Alas, there are few like him. Self-protection is the main driver of the Catalan establishment, and few dare to speak out so as not to upset their master.
Victor Alexandre uses an analogy with the opera Antigona, and equates Ismene’s silence to that of most Catalan politicians and intellectuals.
There are versions of this article in Catalan, Spanish and Basque.
For a review of Catalan theatre, read this monograph from the Anglo Catalan Society.
Antigona by Jordi Coca can be purchased here.
(any errors please let me know and I will edit the translated text)
The Decadence of Catalonia by Victor Alexandre
It is hard to admit it, but it is true: Catalonia is in decadence. Politically handcuffed, economically asphyxiated and culturally subordinated, Catalonia is a Pirandellian nation, awaiting an author who will take care of the existential shipwreck it suffers. We have come to a point where we don’t know who we are, and whoever doesn’t have conscience of their own identity does not have conscience of their rights.
We believed that there was some wisdom in our old idiom (“Qui dia passa any empeny”) but there is only individualism and abdication of responsibility. It was Batista i Roca who said that Catalans are egoists, with domestic ideals, and lacking in spirit of command. One would say that we have so little faith in ourselves, and so much fear to lose our little share of material wealth which we enjoy that the smallest gesture of affirmation on the part of one of ours seems to us a reprievable provocation. That’s why it is inadvertent to us the lethal candidness which implies constructing an axiom of the old idiom “carrying on” (“anar passant)” when we remain captive.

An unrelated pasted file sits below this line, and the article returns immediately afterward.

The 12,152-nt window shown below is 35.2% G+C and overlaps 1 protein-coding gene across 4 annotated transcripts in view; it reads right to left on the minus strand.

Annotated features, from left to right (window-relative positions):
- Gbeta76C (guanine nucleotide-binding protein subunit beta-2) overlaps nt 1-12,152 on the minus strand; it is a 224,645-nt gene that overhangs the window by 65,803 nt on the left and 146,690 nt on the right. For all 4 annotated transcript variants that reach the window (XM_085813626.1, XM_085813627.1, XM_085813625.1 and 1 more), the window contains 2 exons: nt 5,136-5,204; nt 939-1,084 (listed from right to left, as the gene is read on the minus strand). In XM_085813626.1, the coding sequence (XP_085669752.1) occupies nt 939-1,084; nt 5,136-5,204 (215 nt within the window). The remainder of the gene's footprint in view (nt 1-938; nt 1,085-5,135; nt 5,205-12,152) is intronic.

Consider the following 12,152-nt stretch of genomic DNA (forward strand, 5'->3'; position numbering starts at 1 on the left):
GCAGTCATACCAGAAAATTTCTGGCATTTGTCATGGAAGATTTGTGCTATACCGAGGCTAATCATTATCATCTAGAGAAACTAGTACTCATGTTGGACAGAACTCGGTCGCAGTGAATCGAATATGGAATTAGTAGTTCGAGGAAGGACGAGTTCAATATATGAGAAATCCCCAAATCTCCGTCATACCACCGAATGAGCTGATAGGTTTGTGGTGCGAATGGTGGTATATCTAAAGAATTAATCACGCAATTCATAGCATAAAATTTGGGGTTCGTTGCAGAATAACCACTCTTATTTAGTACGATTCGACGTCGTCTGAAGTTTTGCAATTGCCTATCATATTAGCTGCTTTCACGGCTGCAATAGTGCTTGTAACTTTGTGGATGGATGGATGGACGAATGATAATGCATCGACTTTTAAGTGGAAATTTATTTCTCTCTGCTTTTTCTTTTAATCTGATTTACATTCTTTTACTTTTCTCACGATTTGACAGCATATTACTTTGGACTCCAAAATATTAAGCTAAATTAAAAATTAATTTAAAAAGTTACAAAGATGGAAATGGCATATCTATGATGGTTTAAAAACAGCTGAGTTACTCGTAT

Catalonia, like Tebes under the reign of Creon a Antígona, is gripped by fear, and the fear makes her vulnerable and submissive. Here, likewise, power also buys the silence of grateful thinkers and pushes us to make us believe that conformism, meekness and resignation are genuinely Catalan values that are worth keeping. Here, like in the play, Tiresias-like people excel as the paradigm of prestigious intellectual defeated by cowardice, and there are also some Ismenes-like folk, fearful and dutiful model citizens.
The first one, who could exert his influence against oppression, ends up keeping out from it; and the second one, who could rebel against it, asks for prudence, measure and moderation.
“Beg”, suggests Ismene, “we shall look for the path that is easier for us”. Ismene, like many Catalans, believes that it is necessary to make pedagogy with the tyrant, believing that that it is necessary to explain oneself to him so that the kind words soften his attitude like syrup softens the throat. He says that he loves Anígona, indeed, but he abandons her, and through his prudence becomes a traitor. He doesn’t want to listen to his sister when she says:
“Don’t you see the fearful eyes of those who are closest to him? If you beg
in front of him, you will make him still harder, stronger, and you present to
him the chance to show to the city that he, Creont, does not stop for anything
and anybody. He wants to demonstrate his power in front of us, he wants us to be
docile like the dogs he caresses when he likes. If you and I do not speak out,
Exquisite, this Antígona of Jordi Coca who, shortly before dying, addresses herself to Tiresias reproaching:
"You have also kept silence. […] What’s up, are you also fearful?[…] Those like
you who could help us, soon become little and coward. You keep telling us
no change is possible because things are as they are… So many lies in
say and what you don’t…!”